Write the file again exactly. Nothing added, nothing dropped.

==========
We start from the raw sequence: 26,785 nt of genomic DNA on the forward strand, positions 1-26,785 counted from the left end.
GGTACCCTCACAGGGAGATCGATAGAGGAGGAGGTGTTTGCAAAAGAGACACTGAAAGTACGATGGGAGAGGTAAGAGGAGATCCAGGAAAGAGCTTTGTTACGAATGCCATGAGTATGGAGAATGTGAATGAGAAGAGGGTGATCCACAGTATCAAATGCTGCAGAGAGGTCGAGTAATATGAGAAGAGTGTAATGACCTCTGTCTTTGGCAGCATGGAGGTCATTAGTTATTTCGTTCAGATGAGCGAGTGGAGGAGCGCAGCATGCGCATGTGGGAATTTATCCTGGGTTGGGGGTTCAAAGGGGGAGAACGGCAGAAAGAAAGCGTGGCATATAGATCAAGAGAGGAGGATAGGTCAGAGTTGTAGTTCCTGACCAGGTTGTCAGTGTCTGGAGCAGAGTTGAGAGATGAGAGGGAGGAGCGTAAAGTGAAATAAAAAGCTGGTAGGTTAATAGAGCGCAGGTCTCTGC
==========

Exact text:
We start from the raw sequence: 26,785 nt of genomic DNA on the forward strand, positions 1-26,785 counted from the left end.
GGTACCCTCACAGGGAGATCGATAGAGGAGGAGGTGTTTGCAAAAGAGACACTGAAAGTACGATGGGAGAGGTAAGAGGAGATCCAGGAAAGAGCTTTGTTACGAATGCCATGAGTATGGAGAATGTGAATGAGAAGAGGGTGATCCACAGTATCAAATGCTGCAGAGAGGTCGAGTAATATGAGAAGAGTGTAATGACCTCTGTCTTTGGCAGCATGGAGGTCATTAGTTATTTCGTTCAGATGAGCGAGTGGAGGAGCGCAGCATGCGCATGTGGGAATTTATCCTGGGTTGGGGGTTCAAAGGGGGAGAACGGCAGAAAGAAAGCGTGGCATATAGATCAAGAGAGGAGGATAGGTCAGAGTTGTAGTTCCTGACCAGGTTGTCAGTGTCTGGAGCAGAGTTGAGAGATGAGAGGGAGGAGCGTAAAGTGAAATAAAAAGCTGGTAGGTTAATAGAGCGCAGGTCTCTGC